News & Views
VMXi Beamline to Boost Advances in Biomedical Research
Feb 20 2017 Read 1223 Times
Ten years after HM Queen Elizabeth II and Prince Philip, Duke of Edinburgh, officially opened the Diamond Light Source, HRH The Princess Royal attended a ceremony on Feb 8th to mark both the anniversary of the facility and the opening of Diamonds latest structural biology beamline, the Versatile Macromolecular crystallography in situ (VMXi) beamline – currently the only one of its kind worldwide.
A transformation of the I02 beamline, the VMXi beamline is solely dedicated to in situ X-ray measurements and has the capacity to store and carry out thousands of user crystallisation experiments under one roof. The first academic and industrial users from the University of Portsmouth and AstraZeneca collected the first ever data on this beamline on December 19th.
Thomas Sorensen, science leader for the VMXi beamline said; “We have transformed one of Diamonds original structural beamlines into a completely new ‘beast’. The whole process of characterisation and data collection from samples has been fully automated enabling users to interact remotely with the beamline and request X-ray analysis without the need for their direct participation in the X-ray experiment. This allows for the study of crystals as they emerge and for the collection of data from all crystals, including those that are too fragile to handle and those that cannot be cryo-cooled. This beamline is a real game changer.”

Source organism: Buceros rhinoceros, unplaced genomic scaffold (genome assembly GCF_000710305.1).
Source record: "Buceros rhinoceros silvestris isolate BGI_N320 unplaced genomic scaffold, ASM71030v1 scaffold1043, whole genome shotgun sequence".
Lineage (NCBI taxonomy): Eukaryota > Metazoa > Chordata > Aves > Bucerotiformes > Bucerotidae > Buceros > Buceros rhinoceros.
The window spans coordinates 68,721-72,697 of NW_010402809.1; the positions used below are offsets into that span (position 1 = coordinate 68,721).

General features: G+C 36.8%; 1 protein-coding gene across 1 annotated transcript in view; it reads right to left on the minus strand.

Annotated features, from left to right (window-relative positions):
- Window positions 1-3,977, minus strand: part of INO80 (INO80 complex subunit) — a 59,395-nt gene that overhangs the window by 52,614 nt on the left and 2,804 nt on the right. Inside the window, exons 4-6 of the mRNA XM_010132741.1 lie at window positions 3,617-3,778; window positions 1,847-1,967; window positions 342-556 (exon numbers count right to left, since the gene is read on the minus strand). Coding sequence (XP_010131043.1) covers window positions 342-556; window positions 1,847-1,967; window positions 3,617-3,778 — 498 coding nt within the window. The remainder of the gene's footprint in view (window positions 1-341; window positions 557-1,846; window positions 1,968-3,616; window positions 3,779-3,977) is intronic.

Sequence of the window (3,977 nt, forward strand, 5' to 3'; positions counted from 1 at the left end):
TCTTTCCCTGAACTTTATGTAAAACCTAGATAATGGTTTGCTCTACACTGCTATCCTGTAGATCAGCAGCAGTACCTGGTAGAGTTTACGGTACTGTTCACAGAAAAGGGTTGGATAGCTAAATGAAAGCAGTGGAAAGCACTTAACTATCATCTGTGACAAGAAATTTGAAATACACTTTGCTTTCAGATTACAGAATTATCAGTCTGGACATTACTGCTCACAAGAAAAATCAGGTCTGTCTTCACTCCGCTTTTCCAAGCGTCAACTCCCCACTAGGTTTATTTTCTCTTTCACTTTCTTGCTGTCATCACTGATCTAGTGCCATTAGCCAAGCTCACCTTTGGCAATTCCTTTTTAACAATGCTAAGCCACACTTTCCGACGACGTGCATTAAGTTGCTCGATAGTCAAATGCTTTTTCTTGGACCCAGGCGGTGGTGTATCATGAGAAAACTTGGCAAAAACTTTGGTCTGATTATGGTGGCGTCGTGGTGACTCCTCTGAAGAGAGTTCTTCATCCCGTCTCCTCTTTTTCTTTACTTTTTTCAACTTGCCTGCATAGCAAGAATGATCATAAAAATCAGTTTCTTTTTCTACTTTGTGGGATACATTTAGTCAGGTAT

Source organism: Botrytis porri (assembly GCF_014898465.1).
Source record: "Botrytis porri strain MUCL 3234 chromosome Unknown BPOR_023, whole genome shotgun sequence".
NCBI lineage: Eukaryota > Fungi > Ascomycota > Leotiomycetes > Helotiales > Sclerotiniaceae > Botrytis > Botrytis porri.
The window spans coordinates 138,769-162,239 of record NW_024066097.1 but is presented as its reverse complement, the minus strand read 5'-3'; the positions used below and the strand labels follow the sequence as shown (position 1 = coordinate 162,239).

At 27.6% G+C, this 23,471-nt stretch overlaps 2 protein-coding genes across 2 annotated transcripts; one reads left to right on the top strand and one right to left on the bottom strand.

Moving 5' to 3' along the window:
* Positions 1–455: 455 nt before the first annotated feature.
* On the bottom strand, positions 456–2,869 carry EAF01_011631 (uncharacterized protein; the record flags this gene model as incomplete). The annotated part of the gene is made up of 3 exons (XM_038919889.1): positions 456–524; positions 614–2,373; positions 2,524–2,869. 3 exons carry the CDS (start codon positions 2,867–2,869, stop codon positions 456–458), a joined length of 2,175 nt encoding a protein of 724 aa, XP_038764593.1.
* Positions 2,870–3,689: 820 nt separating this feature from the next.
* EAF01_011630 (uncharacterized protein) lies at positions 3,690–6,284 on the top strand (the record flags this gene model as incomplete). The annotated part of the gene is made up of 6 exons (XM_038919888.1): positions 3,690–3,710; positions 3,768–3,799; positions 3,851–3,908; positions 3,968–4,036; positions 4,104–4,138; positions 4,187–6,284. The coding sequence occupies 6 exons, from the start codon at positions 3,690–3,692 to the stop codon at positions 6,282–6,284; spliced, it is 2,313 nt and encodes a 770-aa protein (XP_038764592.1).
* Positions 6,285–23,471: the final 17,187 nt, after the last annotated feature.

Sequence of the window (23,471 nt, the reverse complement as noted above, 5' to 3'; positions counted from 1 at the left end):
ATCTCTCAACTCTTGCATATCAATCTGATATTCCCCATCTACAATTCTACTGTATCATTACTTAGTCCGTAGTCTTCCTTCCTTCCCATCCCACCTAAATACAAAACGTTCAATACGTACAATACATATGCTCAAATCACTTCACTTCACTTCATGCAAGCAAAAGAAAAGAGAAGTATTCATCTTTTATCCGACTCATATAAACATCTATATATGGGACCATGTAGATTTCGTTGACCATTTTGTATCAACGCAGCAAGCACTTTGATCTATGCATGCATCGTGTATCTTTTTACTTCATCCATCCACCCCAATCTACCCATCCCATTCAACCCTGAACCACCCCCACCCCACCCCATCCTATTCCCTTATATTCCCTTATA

Professor John McGeehan, Co-Director Institute of Biomedical and Biomolecular Science at University of Portsmouth added: “Researchers from our institute work closely with Diamond on several important life science projects. Crystallisation is often a very long and iterative process where initial promising conditions are optimised until crystals suitable for the diffraction experiments are obtained. For challenging biological systems, this crystallisation process can be very complex indeed. This is where the new VMXi beamline will really help by hosting crystallisation experiments at the beamline and enable direct diffraction analysis without any additional manipulation, thus preserving the crystal integrity - and provide immediate feedback on crystal quality and parameters, even in the case of microcrystals (2-5 μm). With this insight, users like ourselves can progress their crystallisation experiments in a more rational way – and for some projects finally make some progress.”
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